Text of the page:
- The pan-European Stoxx 600 closed up 0.6%, with travel and leisure stocks jumping 2.7% to lead gains.
- The European Central Bank vowed to maintain a "persistently accommodative" stance until its inflation target is met consistently.
- Swedish investment firm EQT surged 12.8% to lead the Stoxx 600 after a strong first-half earnings report.
LONDON — European stocks closed higher Thursday amid dovish comments from European Central Bank.
The pan-European Stoxx 600 closed up 0.6%, with travel and leisure shares jumping 2.6% to lead gains as most sectors and major bourses finished in positive territory.
The European Central Bank on Thursday held monetary policy steady, but tweaked guidance to reflect its recently-hiked inflation target. The bank vowed to maintain a "persistently accommodative" stance until its target is met consistently.
Earnings were also in focus Thursday, offering a gauge of the impact of the pandemic on the business community in Europe, with the latest figures coming from Unilever, Publicis, ABB, Roche, Centrica and Mulberry Group, among others.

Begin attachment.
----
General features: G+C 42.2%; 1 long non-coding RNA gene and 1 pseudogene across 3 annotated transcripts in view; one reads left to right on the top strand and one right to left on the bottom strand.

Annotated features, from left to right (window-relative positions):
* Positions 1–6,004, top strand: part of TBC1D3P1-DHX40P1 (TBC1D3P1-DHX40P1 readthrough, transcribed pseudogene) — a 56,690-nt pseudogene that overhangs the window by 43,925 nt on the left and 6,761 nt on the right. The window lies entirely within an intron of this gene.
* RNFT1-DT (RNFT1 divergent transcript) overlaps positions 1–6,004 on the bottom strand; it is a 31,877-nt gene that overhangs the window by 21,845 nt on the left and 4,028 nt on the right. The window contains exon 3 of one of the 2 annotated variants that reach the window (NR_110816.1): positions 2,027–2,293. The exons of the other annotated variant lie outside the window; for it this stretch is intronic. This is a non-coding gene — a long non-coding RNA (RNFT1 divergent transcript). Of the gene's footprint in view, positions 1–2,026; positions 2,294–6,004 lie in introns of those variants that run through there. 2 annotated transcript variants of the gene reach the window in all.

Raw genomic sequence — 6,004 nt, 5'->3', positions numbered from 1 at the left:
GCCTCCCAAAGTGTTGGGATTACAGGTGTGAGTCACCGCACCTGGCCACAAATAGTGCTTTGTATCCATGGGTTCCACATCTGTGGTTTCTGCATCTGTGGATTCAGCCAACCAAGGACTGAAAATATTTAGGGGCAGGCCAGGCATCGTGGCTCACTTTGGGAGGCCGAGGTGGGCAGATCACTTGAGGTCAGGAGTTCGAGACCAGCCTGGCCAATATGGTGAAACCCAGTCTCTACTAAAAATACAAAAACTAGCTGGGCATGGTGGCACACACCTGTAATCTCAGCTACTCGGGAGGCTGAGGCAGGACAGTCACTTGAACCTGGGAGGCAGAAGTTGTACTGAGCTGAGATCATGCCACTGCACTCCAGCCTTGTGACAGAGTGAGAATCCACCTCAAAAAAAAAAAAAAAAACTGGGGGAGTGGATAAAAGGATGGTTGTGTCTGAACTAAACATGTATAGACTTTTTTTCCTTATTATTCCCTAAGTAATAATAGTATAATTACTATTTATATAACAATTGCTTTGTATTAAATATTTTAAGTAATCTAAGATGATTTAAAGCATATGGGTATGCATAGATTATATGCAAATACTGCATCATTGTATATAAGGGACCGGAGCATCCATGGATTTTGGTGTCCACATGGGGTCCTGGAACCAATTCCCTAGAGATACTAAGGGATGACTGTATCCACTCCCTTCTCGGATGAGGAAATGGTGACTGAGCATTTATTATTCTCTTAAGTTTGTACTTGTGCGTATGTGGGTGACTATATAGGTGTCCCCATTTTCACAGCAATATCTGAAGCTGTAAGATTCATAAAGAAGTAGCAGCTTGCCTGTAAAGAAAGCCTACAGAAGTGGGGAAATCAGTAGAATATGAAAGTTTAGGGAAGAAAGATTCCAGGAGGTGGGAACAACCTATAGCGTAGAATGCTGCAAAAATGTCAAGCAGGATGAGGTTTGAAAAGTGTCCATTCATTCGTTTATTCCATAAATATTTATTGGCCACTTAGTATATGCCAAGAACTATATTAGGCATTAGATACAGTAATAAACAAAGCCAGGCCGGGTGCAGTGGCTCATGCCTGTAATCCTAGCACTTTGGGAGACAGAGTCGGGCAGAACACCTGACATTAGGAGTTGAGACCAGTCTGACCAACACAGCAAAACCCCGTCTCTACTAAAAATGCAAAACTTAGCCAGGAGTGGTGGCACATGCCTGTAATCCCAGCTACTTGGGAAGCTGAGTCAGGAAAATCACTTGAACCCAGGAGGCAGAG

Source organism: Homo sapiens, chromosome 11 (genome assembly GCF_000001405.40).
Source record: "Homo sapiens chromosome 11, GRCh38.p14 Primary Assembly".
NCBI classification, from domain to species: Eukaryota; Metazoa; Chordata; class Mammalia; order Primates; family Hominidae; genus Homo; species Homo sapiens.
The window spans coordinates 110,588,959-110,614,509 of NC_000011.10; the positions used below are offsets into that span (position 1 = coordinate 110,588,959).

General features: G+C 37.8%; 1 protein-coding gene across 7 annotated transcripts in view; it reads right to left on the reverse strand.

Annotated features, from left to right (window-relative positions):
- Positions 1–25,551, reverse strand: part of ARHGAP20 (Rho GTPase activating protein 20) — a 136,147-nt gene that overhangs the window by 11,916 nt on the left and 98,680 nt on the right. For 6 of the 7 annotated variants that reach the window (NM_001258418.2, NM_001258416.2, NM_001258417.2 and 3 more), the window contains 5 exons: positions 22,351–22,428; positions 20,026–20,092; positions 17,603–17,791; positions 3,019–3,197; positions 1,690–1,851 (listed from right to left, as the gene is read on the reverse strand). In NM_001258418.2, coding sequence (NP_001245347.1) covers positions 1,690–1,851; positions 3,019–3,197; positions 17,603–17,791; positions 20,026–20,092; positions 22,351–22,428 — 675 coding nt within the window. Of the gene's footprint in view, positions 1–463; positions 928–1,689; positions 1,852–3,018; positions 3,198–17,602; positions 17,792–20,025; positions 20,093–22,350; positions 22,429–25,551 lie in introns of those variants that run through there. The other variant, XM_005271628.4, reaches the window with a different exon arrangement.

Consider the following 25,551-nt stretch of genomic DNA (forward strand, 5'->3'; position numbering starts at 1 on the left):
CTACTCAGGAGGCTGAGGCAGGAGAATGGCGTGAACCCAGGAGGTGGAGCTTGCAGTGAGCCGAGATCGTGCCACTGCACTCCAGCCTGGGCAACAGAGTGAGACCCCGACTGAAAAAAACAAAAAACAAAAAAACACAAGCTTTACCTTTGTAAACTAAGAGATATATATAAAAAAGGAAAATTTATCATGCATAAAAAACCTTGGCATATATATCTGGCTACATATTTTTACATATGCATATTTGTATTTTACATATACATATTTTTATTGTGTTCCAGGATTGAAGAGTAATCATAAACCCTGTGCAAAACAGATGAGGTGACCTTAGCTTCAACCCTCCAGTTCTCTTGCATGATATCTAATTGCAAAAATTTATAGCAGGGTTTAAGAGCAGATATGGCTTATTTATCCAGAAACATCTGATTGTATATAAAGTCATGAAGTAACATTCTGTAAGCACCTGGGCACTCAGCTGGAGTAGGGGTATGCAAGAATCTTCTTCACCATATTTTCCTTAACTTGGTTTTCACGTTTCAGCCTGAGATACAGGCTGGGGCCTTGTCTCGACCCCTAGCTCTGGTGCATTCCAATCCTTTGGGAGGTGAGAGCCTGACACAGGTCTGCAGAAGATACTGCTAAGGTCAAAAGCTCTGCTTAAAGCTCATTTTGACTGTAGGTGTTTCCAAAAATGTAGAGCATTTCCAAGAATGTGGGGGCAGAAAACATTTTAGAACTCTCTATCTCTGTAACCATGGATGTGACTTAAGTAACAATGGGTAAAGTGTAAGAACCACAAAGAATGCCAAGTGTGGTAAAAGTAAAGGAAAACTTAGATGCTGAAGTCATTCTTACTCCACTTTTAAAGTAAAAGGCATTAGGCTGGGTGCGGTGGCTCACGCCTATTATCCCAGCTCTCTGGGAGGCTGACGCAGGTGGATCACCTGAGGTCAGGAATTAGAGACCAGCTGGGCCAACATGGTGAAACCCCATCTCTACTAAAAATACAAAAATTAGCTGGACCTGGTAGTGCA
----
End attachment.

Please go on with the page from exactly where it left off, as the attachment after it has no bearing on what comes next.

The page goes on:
In terms of individual share price movement, Swedish investment firm EQT surged 12.8% to lead the Stoxx 600 after a strong first-half earnings report.
Unilever dropped 5.9% after the consumer goods giant cut its annual operating margin forecast citing higher commodity prices. AJ Bell Investment Director Russ Mould said the company's earnings had followed a similar pattern to a lot of recent corporate updates.
"Yes they are enjoying a surge in demand but their ability to fully benefit from this surge in terms of profit is being compromised by rising costs," Mould said.
"This also demonstrates some limitations on the pricing power of the company's brands given it has not been able to pass on all of this extra cost to the consumer."
The positive start for Europe's markets comes amid far more buoyant sentiment than was seen at the start of the week, when there was a rout in global markets amid fears over rising Covid cases and global growth.
On Wall Street, U.S. stocks were mixed as an unexpected jump in jobless claims kept investors on edge about the economy.
Jobless claims unexpectedly rose to 419,000 last week, higher than the 350,000 economists polled by Dow Jones estimated and more than the upwardly revised 368,000 from the previous period, the Labor Department reported Thursday.
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- CNBC's Ryan Browne, Tanaya Macheel, Pippa Stevens and Eustance Huang contributed to this market report.